Short sight radius:
There’s little room for error when shooting a snub nose revolver past three to five yards. In addition, rear sights are often very minimal on small revolvers.
Semi Auto Pistol:
Somewhere around 1990, I was allowed to start carrying a semi auto handgun for on-duty purposes as an LE officer. My first was a Sig Sauer P220, in 45 ACP. Over the years I have carried everything from the 1911 platform to Smith & Wesson, Glock, Ruger, and Springfield (various models). Calibers I have carried for LE purposes have ranged from 32 auto, 380, 9mm, 40 S&W, 357 Sig and 45 ACP (the smaller of these for backup purposes only). I have seen a smattering of 10mm pistols carried as well.
As with the snub nose revolver, the small- to mid-frame concealed carry pistols are very concealable with the right holster systems. As a whole, the auto allows a person to carry a larger frame handgun as compared to the revolver.
Today’s semi autos, although more problematic in some cases than the revolver, are very reliable. Most of the well-known manufacturers’ models have been very reliable in my experience.
Wide and diverse to meet the EDC needs of anyone.
Today’s striker fired pistols are made from a lightweight material and there are a wide variety of choices to fit every person’s needs.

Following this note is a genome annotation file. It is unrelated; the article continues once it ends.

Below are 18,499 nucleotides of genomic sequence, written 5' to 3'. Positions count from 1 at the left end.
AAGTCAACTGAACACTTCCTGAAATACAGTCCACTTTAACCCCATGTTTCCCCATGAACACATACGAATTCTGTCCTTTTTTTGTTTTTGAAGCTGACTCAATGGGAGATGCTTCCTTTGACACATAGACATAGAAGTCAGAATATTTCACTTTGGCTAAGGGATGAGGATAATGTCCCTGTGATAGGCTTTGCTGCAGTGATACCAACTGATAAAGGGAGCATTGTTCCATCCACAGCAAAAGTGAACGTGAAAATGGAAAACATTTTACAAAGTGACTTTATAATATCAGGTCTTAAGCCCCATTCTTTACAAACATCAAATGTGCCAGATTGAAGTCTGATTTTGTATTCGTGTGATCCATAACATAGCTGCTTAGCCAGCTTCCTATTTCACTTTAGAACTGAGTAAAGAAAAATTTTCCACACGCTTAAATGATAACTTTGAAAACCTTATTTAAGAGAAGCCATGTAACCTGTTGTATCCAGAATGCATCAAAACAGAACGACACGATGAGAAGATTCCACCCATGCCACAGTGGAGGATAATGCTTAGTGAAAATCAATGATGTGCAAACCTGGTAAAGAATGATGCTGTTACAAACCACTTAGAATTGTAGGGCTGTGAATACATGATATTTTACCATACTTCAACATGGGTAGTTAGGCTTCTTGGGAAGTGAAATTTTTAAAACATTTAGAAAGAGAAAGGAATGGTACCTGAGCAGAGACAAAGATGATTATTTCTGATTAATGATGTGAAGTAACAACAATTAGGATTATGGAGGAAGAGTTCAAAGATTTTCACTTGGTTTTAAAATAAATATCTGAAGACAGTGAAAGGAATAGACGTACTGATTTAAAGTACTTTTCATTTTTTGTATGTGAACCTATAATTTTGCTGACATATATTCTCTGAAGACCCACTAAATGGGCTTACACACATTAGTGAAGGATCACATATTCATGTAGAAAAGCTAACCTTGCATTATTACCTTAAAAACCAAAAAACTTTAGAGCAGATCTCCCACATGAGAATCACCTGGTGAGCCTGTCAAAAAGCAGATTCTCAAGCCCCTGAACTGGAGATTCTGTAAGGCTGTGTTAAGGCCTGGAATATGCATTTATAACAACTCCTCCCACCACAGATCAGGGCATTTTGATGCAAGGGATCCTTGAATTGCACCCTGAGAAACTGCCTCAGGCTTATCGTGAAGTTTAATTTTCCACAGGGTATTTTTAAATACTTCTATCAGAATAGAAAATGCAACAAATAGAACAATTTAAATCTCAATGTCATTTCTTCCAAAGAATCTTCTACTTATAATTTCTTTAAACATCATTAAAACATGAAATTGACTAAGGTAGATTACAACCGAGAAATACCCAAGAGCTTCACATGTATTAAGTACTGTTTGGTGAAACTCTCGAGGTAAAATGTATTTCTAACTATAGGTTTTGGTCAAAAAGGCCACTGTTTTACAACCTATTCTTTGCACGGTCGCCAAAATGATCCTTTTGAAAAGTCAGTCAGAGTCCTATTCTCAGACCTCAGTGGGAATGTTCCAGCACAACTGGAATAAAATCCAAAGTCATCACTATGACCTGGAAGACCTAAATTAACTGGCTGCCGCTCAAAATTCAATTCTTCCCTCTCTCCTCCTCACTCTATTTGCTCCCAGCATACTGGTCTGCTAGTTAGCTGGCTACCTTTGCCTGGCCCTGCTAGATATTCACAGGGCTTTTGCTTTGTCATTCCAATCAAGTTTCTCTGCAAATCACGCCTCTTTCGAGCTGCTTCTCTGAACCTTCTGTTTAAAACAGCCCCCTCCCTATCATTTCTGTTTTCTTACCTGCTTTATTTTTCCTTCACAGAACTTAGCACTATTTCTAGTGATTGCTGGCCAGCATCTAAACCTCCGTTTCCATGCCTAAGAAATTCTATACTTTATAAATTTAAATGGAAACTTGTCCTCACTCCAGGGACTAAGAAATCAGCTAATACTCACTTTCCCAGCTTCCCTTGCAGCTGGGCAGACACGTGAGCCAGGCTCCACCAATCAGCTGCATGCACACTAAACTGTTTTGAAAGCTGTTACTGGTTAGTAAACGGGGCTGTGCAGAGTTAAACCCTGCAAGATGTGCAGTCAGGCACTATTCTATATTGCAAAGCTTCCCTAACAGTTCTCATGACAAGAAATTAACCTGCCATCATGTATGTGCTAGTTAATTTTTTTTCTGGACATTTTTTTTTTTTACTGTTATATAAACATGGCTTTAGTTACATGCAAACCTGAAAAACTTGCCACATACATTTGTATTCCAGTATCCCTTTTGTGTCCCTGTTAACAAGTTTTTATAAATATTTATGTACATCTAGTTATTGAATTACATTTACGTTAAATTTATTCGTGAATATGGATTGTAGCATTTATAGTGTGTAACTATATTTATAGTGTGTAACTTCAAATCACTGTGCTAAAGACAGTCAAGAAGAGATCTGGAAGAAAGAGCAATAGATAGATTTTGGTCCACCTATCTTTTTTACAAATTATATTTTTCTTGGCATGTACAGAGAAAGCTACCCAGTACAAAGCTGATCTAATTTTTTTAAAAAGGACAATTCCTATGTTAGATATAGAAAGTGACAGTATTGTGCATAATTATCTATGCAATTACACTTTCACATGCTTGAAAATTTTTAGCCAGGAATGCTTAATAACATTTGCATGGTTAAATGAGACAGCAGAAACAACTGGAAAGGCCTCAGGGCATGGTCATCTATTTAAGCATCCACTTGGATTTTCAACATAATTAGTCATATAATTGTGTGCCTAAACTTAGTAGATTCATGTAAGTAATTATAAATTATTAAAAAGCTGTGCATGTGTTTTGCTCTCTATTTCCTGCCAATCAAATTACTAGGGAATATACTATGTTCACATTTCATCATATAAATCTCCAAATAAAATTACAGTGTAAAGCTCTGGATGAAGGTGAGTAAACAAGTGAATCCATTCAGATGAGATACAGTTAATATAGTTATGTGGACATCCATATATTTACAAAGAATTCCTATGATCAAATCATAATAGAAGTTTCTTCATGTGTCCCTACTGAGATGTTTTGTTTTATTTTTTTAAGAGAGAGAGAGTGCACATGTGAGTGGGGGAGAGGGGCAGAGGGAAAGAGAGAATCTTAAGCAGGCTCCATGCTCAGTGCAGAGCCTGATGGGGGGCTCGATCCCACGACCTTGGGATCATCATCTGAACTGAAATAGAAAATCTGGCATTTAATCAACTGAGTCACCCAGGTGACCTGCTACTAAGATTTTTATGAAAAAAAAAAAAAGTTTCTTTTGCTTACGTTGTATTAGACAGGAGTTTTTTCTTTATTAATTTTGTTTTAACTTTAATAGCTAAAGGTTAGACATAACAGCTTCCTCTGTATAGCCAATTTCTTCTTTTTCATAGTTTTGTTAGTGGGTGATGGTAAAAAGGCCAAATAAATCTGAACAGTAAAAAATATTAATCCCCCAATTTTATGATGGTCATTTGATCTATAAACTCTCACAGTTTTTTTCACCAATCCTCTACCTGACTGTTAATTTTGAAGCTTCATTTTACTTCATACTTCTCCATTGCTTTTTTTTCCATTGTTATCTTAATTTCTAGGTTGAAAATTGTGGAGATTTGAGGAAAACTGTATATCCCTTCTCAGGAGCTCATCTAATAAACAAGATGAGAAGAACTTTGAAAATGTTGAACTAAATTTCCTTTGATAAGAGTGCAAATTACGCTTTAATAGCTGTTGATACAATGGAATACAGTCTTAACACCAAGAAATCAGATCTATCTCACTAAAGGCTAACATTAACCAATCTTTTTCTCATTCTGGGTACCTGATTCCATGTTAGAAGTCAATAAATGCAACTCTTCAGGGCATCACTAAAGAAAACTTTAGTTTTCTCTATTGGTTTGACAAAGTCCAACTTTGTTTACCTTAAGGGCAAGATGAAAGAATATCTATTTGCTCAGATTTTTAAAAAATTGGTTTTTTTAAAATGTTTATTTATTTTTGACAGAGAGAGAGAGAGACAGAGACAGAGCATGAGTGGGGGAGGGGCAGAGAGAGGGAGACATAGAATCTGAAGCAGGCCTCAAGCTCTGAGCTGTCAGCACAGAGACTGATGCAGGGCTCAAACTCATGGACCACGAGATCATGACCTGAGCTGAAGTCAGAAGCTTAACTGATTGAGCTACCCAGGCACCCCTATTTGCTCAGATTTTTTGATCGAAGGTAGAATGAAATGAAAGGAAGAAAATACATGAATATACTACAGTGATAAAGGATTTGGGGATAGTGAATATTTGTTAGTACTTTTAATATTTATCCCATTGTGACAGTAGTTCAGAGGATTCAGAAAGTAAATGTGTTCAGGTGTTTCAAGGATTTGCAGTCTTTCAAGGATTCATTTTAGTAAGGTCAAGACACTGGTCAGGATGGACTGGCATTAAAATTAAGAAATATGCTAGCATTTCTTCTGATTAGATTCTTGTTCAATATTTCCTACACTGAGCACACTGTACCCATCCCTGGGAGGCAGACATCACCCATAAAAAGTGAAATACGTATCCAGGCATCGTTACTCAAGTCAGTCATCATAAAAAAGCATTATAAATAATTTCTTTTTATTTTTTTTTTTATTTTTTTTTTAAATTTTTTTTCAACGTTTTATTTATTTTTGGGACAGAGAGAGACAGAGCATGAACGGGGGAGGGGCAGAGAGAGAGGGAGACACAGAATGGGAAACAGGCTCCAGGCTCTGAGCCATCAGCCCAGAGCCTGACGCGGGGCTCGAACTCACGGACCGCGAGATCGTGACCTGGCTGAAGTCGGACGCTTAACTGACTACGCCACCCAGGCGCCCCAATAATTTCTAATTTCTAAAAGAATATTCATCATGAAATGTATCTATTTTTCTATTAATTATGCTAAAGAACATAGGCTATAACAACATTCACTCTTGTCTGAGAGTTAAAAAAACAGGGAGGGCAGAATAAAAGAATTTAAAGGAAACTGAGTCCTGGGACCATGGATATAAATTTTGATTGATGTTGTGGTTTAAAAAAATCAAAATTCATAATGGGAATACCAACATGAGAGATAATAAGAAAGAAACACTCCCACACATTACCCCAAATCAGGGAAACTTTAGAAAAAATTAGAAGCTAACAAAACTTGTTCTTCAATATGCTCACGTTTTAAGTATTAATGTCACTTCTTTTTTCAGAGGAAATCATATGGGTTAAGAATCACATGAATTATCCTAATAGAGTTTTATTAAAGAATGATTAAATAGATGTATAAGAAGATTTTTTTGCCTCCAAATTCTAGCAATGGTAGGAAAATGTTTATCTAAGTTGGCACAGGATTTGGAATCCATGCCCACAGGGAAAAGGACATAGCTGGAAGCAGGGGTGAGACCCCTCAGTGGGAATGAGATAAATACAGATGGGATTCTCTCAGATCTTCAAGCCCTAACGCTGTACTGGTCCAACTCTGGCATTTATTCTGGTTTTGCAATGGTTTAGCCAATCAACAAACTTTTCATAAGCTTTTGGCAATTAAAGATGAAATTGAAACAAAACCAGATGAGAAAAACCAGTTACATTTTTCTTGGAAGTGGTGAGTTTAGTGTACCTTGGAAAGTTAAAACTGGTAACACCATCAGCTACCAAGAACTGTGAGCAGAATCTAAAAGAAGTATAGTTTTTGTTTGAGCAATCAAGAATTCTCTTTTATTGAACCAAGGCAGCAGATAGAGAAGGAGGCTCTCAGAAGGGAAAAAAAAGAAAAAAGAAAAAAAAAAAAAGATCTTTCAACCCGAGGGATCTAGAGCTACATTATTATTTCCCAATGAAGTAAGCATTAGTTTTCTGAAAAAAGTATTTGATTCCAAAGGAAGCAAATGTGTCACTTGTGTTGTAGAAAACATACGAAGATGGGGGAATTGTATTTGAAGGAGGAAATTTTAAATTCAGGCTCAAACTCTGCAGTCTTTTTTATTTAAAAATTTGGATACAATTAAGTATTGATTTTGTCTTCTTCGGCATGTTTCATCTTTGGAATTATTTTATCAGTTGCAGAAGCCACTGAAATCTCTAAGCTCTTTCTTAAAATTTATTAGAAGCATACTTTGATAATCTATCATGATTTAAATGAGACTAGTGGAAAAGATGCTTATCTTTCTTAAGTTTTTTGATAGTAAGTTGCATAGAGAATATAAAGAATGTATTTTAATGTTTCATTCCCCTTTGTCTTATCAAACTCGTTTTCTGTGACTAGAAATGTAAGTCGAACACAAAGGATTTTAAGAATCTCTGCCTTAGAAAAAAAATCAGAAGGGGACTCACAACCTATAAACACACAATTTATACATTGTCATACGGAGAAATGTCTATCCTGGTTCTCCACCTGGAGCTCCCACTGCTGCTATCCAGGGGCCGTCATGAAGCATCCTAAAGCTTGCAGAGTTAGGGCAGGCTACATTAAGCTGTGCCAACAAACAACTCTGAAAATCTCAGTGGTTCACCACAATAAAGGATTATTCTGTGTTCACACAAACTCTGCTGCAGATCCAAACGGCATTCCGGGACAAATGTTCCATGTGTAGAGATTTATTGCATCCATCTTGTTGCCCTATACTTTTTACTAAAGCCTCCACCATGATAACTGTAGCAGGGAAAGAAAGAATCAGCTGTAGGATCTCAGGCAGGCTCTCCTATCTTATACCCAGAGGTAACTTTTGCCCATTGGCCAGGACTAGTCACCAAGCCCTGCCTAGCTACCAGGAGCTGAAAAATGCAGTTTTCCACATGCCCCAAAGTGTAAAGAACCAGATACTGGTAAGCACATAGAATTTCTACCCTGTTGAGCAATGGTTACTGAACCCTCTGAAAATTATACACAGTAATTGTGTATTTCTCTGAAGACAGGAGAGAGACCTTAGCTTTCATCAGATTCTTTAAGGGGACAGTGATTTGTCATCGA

A double stack, sub compact, or compact semi auto concealed carry pistol has double to triple the round count of the snub nose revolver. Worth considering!
At the lower end of $300 to $350, autos are competitive with the revolver category in cost.
Although the revolver does have some options here, I believe the autos have an edge for choices in the area of mounted light systems, lasers, night sights and part upgrades.
For those just starting out, the basic operation of the auto can seem formidable. From locking the slide back to loading ammunition in the magazine, it can seem a bit of a challenge. Get with a qualified trainer and you will overcome these obstacles in no time.
Yes, I know this relates to reliability. Many folks have experienced a malfunction while shooting a semi auto. Most are related to magazine issues, ammo, maintenance, or shooter error. There is a reason Glock (19 Gen5) is so reliable and popular by police and military today.
I am sure there are other pros and cons for both revolvers and semi autos. Recoil is one I hear discussed for both categories when I instruct today. The reality is that recoil can be managed with proper grip, good training and some consideration to caliber and ammunition selection.
I feel there is a place for both systems in your EDC, depending on everything from the weather to your attire and confidence/skill level. In the end, I believe it all comes down to what you are most confident with and then your determination to train well and train often!
What I’d like to know now, is which do you carry? Revolver or semi-auto pistol? Tell me in the comments. Then, make sure you give this a read: Josh’s thoughts on Taurus Spectrum.